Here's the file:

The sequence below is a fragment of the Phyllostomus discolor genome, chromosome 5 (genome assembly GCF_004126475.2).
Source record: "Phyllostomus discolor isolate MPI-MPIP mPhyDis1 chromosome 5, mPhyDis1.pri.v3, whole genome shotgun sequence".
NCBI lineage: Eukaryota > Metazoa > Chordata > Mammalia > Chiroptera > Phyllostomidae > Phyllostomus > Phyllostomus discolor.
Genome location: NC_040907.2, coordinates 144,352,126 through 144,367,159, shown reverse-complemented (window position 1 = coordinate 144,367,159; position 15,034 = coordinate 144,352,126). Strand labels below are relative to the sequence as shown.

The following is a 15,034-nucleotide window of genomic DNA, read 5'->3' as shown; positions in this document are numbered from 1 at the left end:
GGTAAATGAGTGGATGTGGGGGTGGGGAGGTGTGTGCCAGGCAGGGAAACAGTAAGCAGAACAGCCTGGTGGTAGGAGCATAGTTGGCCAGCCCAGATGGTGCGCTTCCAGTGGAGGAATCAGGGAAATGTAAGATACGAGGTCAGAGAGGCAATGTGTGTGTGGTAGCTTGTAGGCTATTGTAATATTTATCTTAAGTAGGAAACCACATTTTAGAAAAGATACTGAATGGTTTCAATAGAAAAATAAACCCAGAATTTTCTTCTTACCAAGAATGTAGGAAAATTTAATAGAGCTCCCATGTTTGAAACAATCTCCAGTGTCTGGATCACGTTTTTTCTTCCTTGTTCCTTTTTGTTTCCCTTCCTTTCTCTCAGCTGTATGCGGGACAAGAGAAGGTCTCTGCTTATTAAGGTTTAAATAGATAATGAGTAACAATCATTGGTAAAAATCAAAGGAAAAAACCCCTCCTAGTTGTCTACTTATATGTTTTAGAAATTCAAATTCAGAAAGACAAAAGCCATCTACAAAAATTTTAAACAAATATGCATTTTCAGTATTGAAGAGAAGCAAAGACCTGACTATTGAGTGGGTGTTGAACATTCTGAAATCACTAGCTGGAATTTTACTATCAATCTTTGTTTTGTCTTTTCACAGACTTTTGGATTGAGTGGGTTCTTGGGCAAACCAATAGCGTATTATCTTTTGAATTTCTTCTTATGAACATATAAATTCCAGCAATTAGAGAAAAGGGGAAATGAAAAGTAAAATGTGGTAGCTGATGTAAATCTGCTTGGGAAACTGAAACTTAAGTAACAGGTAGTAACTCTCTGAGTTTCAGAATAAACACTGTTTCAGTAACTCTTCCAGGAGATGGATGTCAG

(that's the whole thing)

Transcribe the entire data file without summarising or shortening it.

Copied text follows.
The sequence below is a fragment of the Phyllostomus discolor genome, chromosome 5 (genome assembly GCF_004126475.2).
Source record: "Phyllostomus discolor isolate MPI-MPIP mPhyDis1 chromosome 5, mPhyDis1.pri.v3, whole genome shotgun sequence".
NCBI lineage: Eukaryota > Metazoa > Chordata > Mammalia > Chiroptera > Phyllostomidae > Phyllostomus > Phyllostomus discolor.
Genome location: NC_040907.2, coordinates 144,352,126 through 144,367,159, shown reverse-complemented (window position 1 = coordinate 144,367,159; position 15,034 = coordinate 144,352,126). Strand labels below are relative to the sequence as shown.

The following is a 15,034-nucleotide window of genomic DNA, read 5'->3' as shown; positions in this document are numbered from 1 at the left end:
GGTAAATGAGTGGATGTGGGGGTGGGGAGGTGTGTGCCAGGCAGGGAAACAGTAAGCAGAACAGCCTGGTGGTAGGAGCATAGTTGGCCAGCCCAGATGGTGCGCTTCCAGTGGAGGAATCAGGGAAATGTAAGATACGAGGTCAGAGAGGCAATGTGTGTGTGGTAGCTTGTAGGCTATTGTAATATTTATCTTAAGTAGGAAACCACATTTTAGAAAAGATACTGAATGGTTTCAATAGAAAAATAAACCCAGAATTTTCTTCTTACCAAGAATGTAGGAAAATTTAATAGAGCTCCCATGTTTGAAACAATCTCCAGTGTCTGGATCACGTTTTTTCTTCCTTGTTCCTTTTTGTTTCCCTTCCTTTCTCTCAGCTGTATGCGGGACAAGAGAAGGTCTCTGCTTATTAAGGTTTAAATAGATAATGAGTAACAATCATTGGTAAAAATCAAAGGAAAAAACCCCTCCTAGTTGTCTACTTATATGTTTTAGAAATTCAAATTCAGAAAGACAAAAGCCATCTACAAAAATTTTAAACAAATATGCATTTTCAGTATTGAAGAGAAGCAAAGACCTGACTATTGAGTGGGTGTTGAACATTCTGAAATCACTAGCTGGAATTTTACTATCAATCTTTGTTTTGTCTTTTCACAGACTTTTGGATTGAGTGGGTTCTTGGGCAAACCAATAGCGTATTATCTTTTGAATTTCTTCTTATGAACATATAAATTCCAGCAATTAGAGAAAAGGGGAAATGAAAAGTAAAATGTGGTAGCTGATGTAAATCTGCTTGGGAAACTGAAACTTAAGTAACAGGTAGTAACTCTCTGAGTTTCAGAATAAACACTGTTTCAGTAACTCTTCCAGGAGATGGATGTCAG